Storyboards were first used in the 1930’s when Disney Animator Webb Smith started illustrated scenes on separate boards and placing them in sequence on a bulletin board. Disney began to use Storyboards more frequently afterwards, realising that by storyboarding out their ideas and scenes first they were avoiding the costs of animating the sequence only to scrap it later when they realised it didn’t work.
These days most professional productions, whether they’re animated, live action or theatre; are storyboarded as a way for directors, producers and creatives to have a united and solid understanding of the project they are embarking on.
Storyboards can also be flexible in its purpose. When it comes to advertising who the boards will be shown to can determine what kind of approach needs to be taken when creating the storyboard. If the storyboard is to be shown to clients or research it should “focus on conveying the spirit and content.” However, if it is to be used as a reference for filming the boards need to be more precise and technical. Click here to see examples of storyboards we’ve done and their transformation into Live TVCs!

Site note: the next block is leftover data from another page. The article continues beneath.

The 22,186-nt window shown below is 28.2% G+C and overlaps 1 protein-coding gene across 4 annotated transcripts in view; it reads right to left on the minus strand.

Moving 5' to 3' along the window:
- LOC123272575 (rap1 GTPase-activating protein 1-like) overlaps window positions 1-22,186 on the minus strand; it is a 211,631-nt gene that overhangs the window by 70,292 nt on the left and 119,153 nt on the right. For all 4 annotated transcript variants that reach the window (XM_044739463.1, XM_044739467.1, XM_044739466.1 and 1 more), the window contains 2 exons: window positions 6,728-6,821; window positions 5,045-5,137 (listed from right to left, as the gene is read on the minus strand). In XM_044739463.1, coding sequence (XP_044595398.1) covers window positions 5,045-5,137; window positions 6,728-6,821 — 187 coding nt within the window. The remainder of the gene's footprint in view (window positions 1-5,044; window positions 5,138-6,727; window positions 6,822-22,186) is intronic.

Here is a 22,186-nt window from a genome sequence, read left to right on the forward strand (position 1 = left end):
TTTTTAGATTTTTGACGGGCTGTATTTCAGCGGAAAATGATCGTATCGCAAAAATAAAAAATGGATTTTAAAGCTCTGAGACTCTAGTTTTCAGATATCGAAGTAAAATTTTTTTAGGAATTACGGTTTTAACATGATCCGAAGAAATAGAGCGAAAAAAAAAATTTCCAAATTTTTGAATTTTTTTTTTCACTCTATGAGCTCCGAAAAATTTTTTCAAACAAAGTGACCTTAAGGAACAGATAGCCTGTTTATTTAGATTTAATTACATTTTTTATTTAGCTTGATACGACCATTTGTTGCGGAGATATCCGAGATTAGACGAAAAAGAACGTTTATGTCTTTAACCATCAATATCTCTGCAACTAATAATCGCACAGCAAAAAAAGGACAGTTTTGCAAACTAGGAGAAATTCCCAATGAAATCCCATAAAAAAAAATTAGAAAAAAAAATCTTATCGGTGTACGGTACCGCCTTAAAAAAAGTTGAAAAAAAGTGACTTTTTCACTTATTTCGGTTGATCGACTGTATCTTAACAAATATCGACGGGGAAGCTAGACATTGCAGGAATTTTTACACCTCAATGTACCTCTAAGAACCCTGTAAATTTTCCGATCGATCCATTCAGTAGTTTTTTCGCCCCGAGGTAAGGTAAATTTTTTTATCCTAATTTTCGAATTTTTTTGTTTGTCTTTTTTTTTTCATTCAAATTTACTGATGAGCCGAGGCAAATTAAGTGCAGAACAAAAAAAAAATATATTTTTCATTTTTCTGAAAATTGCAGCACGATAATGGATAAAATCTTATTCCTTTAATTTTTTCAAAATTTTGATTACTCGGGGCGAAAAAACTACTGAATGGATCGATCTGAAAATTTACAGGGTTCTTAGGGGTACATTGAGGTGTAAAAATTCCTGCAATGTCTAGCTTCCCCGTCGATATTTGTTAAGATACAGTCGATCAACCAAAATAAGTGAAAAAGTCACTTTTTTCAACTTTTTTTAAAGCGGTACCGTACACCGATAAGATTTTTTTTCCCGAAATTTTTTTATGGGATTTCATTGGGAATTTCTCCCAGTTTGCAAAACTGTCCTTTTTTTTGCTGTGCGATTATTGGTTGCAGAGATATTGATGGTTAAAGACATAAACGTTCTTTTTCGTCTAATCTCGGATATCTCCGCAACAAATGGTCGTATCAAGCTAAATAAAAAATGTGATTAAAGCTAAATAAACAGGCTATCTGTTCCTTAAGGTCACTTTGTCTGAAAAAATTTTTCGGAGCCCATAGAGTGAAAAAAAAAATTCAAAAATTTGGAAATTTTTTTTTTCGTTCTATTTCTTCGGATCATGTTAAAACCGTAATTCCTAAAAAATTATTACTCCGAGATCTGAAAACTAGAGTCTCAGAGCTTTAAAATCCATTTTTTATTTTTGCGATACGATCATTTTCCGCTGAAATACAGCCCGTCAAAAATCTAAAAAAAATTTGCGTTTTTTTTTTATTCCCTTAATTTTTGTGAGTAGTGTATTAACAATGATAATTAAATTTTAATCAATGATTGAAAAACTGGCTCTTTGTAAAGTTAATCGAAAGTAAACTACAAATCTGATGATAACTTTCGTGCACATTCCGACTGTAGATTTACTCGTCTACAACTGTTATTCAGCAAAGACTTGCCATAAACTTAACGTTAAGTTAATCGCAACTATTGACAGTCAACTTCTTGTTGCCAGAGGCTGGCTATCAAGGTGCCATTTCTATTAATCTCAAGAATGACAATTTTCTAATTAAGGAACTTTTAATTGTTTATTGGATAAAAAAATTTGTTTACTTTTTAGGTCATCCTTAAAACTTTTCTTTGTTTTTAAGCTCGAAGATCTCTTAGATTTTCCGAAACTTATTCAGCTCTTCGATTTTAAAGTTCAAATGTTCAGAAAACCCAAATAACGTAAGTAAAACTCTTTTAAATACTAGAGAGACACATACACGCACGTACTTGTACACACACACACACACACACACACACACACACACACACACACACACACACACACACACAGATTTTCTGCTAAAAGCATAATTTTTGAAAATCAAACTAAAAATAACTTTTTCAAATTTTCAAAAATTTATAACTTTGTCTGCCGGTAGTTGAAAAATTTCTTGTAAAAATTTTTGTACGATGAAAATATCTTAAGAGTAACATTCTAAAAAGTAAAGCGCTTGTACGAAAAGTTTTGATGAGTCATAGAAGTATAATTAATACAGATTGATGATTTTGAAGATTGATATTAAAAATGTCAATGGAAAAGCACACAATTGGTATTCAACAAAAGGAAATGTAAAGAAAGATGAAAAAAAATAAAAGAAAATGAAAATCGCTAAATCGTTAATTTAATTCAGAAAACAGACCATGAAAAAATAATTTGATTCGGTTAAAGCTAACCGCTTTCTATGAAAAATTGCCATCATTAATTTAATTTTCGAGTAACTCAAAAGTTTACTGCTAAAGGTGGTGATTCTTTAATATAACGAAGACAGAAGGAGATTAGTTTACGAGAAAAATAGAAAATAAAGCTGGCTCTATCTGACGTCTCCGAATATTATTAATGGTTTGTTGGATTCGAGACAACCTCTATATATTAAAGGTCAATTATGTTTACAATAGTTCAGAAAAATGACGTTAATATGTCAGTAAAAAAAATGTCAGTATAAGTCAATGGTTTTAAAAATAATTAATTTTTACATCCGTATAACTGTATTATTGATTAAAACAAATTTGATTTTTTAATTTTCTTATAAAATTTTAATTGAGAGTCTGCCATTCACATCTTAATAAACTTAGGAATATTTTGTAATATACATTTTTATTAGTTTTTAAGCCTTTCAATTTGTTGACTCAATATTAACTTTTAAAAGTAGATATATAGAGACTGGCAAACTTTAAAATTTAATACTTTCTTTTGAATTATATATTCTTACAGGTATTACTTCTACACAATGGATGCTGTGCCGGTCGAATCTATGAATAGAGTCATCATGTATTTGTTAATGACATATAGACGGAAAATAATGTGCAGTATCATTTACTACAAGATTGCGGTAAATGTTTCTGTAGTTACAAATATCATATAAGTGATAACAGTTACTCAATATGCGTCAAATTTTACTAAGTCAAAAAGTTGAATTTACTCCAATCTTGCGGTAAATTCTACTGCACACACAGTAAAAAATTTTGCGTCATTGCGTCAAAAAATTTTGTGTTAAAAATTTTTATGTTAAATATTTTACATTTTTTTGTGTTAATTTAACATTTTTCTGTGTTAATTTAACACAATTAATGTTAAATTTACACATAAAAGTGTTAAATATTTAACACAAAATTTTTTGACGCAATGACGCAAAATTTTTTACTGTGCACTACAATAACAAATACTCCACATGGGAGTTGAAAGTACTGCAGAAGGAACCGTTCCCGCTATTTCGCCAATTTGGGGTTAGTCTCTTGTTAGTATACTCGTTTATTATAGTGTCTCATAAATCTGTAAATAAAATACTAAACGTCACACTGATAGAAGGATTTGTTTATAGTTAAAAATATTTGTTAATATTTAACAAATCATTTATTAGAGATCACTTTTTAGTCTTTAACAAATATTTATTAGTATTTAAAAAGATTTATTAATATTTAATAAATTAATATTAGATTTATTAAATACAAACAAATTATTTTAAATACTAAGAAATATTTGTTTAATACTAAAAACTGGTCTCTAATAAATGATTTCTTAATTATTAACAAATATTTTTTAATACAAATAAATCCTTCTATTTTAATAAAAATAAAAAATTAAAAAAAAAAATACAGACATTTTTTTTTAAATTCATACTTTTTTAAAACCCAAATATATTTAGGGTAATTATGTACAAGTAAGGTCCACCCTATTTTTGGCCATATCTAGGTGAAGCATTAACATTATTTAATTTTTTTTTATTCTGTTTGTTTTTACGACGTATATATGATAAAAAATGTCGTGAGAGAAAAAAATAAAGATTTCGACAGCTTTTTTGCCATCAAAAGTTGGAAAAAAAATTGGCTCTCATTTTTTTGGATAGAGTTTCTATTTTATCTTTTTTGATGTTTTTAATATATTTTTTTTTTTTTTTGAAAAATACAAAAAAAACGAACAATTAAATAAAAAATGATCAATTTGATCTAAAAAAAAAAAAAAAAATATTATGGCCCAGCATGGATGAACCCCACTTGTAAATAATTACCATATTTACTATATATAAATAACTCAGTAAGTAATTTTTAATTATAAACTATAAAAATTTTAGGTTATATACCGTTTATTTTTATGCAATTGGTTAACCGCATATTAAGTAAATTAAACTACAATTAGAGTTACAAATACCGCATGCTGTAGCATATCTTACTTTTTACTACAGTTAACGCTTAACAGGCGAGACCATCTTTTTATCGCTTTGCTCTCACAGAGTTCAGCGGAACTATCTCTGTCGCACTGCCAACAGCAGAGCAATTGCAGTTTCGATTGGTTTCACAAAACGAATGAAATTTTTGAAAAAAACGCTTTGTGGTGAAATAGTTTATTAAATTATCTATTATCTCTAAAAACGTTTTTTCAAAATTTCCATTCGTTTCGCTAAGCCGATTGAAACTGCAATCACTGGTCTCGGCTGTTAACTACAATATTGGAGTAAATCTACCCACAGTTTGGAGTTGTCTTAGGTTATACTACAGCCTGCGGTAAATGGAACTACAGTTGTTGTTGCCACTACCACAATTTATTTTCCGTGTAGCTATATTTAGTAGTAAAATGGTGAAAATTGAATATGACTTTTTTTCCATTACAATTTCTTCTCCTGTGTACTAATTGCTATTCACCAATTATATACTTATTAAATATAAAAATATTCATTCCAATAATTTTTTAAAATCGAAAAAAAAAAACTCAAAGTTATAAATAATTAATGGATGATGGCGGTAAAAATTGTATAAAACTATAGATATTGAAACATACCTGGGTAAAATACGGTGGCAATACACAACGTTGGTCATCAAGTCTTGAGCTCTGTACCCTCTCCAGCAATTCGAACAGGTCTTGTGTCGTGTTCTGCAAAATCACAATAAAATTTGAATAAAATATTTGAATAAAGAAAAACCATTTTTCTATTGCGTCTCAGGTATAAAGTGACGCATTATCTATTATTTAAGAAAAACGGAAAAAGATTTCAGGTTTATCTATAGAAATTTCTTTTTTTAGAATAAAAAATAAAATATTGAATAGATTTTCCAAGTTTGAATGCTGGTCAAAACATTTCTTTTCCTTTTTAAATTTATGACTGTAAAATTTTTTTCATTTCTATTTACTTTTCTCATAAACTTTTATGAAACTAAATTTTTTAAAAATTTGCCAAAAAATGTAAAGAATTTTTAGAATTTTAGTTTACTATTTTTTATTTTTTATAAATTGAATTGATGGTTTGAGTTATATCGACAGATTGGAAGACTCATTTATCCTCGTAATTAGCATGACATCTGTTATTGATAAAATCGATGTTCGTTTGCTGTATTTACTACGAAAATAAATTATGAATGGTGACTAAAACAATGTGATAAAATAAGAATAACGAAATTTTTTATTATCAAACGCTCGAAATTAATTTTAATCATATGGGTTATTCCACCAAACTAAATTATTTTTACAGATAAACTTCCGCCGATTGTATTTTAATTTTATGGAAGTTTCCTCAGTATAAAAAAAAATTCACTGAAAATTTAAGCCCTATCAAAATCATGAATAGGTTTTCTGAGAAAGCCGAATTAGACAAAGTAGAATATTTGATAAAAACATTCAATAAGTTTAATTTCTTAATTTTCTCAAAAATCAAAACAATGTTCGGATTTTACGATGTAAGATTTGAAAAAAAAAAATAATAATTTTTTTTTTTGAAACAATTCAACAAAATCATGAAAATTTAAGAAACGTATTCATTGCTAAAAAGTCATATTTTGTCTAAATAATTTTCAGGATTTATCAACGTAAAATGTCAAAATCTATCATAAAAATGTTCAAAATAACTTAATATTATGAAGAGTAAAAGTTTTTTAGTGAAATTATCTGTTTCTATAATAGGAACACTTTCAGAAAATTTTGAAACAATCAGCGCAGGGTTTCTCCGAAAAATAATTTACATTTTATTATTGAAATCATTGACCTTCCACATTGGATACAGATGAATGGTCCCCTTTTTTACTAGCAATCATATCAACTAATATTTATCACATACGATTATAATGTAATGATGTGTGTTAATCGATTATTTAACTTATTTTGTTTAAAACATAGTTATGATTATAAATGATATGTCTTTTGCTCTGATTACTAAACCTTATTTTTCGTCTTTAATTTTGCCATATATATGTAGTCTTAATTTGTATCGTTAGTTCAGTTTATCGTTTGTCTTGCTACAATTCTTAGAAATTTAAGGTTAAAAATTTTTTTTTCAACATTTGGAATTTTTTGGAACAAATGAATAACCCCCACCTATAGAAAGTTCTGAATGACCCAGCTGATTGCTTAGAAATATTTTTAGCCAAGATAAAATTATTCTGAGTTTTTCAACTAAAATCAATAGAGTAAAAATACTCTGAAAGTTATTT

When it comes to storyboarding it is very handy to be able to see what the final product will look like before the expensive process of production has begun, it helps the creators see where they can improve upon their ideas and how the flow of the story will go. Storyboards are now essential to the production process with some productions like Adventure Time, Spongebob and Steven Universe being entirely storyboard driven!
Written by: Alessia